Sega first came up with the idea of a feature-length Sonic the Hedgehog film during production of the cartoon in 1993. Newly-appointed consumer products director Michealene Risley, who was instrumental in green-lighting the series, was assigned to negotiate with several Hollywood producers to find support for the project. "I was basically driving the Sonic movie," Risley recalled to Kotaku in 2018. "I don’t know who came up with the idea – whether it was Tom [Kalinske, Sega of America CEO] or Shinobu [Toyoda, Sega executive vice-president and COO] or me, or we talked about it as a group – but having come from the movie world, I was always pushing those things." Tom Kalinske, however, was hesitant on the idea of a movie, recalling how 1987's Masters of the Universe damaged the namesake toy-line and how the critical and commercial failures of Super Mario Bros. and Street Fighter stained the reputation of their namesake video game franchises. Kalinske noted to Kotaku that "There is really is that fear that a bad movie could potentially hurt your brand. The Sonic brand was strong enough to probably withstand it, but there is that fear." Despite Kalinske's concerns, Sega was highly enthusiastic about the project, according to Risley. "It all depends on the timing of the movie, the look of the movie, whether you go live action or animation. [The film failing] was never an issue for us." After about a year of negotiations, Sega struck a development deal in August 1994 with MGM and Trilogy Entertainment Group, led by producer Pen Densham, with Densham serving as executive producer of the planned movie.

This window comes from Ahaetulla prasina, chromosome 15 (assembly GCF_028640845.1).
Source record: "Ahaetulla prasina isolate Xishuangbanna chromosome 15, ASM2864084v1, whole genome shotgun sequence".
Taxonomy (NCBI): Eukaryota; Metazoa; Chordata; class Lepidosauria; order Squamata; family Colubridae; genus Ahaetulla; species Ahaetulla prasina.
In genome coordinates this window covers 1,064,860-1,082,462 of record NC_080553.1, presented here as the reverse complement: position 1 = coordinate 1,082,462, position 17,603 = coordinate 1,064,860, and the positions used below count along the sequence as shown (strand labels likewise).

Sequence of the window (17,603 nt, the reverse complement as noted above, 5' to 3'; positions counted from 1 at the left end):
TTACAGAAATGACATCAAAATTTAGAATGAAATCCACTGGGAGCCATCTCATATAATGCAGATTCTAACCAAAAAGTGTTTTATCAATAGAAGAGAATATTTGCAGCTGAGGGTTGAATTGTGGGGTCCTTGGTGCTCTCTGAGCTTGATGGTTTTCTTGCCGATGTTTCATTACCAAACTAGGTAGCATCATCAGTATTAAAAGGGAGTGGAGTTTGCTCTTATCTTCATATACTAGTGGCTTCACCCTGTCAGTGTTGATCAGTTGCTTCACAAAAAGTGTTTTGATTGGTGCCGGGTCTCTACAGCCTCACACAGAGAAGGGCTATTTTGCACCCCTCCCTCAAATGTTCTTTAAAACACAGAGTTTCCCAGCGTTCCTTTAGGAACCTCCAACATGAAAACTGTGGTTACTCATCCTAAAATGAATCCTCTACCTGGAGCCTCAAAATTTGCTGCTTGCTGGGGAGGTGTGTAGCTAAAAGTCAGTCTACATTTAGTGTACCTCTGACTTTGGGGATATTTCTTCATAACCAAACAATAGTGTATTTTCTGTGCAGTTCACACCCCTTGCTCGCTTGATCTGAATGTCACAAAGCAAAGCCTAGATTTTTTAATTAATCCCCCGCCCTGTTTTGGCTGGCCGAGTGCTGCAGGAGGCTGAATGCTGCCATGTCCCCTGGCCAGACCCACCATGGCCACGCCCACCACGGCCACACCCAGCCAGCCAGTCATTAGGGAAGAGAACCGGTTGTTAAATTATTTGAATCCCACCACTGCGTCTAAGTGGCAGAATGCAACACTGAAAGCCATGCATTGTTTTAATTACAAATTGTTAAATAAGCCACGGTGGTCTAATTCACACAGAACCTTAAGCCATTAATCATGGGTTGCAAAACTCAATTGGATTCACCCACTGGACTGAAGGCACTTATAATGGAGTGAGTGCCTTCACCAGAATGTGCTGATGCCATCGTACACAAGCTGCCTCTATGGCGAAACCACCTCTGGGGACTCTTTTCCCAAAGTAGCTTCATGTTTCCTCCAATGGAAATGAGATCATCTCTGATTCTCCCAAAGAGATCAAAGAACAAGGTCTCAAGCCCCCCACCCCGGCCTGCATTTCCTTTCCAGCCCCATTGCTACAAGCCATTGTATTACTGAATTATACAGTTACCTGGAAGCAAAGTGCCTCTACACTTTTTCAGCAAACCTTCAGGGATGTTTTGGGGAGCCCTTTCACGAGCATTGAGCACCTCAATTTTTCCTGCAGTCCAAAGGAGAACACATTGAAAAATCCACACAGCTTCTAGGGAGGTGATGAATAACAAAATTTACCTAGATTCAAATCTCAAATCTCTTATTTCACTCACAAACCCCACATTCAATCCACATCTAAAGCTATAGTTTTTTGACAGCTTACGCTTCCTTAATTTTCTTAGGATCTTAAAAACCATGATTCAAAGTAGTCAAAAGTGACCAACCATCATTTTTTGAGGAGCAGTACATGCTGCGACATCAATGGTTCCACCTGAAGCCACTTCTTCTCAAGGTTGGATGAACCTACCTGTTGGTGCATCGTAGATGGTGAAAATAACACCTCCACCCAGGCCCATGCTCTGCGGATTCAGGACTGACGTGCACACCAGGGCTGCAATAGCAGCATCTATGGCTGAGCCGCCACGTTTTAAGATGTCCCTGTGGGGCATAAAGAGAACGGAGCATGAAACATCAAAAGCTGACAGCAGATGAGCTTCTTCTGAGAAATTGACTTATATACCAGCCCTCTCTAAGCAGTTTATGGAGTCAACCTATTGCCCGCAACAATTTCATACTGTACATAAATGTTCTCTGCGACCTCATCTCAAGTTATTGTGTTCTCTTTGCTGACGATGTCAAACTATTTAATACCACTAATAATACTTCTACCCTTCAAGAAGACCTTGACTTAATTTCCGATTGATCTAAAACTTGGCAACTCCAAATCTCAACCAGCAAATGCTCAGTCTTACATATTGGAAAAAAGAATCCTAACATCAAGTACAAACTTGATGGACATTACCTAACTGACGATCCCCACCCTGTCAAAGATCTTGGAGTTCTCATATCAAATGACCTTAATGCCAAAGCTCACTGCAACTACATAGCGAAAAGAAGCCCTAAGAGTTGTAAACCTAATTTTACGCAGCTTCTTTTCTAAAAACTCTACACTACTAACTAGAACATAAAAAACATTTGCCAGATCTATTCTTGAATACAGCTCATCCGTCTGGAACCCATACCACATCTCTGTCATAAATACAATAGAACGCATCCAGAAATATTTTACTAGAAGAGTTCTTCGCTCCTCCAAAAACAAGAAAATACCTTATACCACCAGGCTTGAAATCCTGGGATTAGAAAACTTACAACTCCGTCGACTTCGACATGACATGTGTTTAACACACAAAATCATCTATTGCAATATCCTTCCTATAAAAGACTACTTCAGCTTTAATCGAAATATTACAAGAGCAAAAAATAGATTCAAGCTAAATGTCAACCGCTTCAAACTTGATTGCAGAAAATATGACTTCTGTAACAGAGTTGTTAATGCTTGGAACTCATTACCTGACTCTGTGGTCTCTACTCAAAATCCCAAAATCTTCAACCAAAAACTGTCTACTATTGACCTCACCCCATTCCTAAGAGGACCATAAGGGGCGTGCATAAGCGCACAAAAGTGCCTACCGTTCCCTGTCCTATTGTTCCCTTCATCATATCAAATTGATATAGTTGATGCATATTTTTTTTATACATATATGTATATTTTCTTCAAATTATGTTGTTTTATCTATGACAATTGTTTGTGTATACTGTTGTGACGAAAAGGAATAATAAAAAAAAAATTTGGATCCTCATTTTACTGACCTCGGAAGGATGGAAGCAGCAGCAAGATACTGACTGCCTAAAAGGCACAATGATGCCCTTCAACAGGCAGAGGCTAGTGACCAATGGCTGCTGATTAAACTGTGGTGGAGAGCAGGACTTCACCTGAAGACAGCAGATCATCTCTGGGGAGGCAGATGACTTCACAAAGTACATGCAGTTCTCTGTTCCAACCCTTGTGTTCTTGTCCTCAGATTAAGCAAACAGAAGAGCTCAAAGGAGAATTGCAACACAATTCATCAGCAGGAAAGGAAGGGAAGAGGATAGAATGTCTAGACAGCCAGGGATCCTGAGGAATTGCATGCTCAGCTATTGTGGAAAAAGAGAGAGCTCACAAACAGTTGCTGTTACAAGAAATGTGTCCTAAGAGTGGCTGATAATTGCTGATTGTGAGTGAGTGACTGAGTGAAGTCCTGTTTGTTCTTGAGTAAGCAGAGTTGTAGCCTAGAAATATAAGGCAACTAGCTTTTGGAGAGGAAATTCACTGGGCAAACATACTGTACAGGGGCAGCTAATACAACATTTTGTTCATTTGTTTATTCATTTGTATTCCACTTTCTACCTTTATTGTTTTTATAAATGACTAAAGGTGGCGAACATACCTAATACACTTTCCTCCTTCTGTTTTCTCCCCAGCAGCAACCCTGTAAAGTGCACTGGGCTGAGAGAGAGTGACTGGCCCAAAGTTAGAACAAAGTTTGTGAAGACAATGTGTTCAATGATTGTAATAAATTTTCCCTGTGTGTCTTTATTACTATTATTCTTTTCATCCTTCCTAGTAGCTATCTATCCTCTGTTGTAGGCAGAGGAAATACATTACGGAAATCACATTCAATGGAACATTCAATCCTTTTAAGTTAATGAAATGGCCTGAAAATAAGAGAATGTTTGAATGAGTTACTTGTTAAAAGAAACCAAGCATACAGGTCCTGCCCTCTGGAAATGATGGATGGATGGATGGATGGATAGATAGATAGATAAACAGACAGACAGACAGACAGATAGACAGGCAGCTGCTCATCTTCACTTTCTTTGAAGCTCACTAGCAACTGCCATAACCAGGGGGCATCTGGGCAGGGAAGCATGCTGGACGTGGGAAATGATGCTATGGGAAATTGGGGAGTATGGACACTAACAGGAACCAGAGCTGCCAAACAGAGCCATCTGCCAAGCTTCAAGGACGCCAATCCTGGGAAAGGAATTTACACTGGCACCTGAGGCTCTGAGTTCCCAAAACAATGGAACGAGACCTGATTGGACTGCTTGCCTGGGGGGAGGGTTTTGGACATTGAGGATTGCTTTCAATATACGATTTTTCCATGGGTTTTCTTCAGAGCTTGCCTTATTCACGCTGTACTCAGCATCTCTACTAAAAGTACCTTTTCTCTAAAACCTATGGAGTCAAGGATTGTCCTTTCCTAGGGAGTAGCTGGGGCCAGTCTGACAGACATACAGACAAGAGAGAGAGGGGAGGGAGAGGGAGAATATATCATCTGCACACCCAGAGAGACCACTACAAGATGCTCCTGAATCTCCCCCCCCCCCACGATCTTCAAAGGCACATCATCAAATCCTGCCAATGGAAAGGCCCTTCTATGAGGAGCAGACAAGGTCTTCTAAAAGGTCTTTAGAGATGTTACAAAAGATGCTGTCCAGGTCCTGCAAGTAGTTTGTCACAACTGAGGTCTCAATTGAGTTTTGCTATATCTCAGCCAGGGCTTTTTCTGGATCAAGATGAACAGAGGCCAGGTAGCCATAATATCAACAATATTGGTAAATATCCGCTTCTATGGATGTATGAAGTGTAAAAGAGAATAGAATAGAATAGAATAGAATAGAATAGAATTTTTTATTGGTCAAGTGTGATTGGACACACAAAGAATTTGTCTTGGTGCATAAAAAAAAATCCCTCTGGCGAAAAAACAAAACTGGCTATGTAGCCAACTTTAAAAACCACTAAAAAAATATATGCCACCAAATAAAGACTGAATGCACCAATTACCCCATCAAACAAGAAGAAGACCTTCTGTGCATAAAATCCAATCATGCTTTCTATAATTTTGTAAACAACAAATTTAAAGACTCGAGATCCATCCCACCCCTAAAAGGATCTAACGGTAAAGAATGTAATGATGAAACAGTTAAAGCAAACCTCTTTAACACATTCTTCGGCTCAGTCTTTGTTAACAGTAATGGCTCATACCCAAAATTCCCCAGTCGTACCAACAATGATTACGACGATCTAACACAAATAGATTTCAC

After securing the deal, Sega and MGM tapped Richard Jefferies to help come up with a screenplay for the film. Jefferies had previously written the cult classic The Vagrant for MGM in 1992, and had worked with Risley during her time at Marvel Comics to help write a proposed film adaptation of the Silver Surfer character. According to Jefferies, Sega wanted the ill-fated Sonic X-treme game, which was in development for the then-unreleased Sega Saturn, to tie-in with the movie, adding that Sega was "trying to co-ordinate the two and make the two compatible." Sonic would have also been portrayed through heavy use of computer-generated imagery. Jefferies' treatment contains a number of references to the franchise's games, with a notable example being Josh's school assignment. In it, he writes about a World War II test pilot named Sonic, who was killed in a freak accident when he tried to break the sound barrier. This is a reference to the technical files of the first game that provided Sonic the Hedgehog's original backstory.
Jefferies' treatment was submitted to MGM in May 1995. According to Jeffries, the draft received a positive reception among Sega and MGM executives, but Shinobu Toyoda sent a letter to Kalinske suggesting that Doctor Eggman be removed from the script, favoring a "strong/mean villain" to give the series a fresh idea.
Before the project could be green-lit, MGM suddenly backed out of the development deal, and after an attempt to revive the film at DreamWorks went nowhere, the film was scrapped. It is unclear why MGM chose to drop the film from their slate; Densham claimed the deal broke down due to creative differences between Sega and Trilogy, causing the latter to pull out and leave MGM with the bill. Jeffries, however, blamed "Hollywood politics" for the film's demise, believing that the studios each wanted a higher share of the film's profits. He also suggested that the character had trouble adapting to the decline of the 16-bit console market. "The focus groups weren’t responding to the evolution of the character," Jeffries remarked, "and the heyday of the character was behind them. Maybe they were hoping a movie could help reinvigorate that. But maybe it was a response to where Sonic was headed, and maybe MGM came to that conclusion themselves. I don’t know." Jeffries speculated that the film's budget would've reached around $150 million, making it MGM's most expensive film to date, and suggested that the financial concerns were another reason for MGM abandoning the film.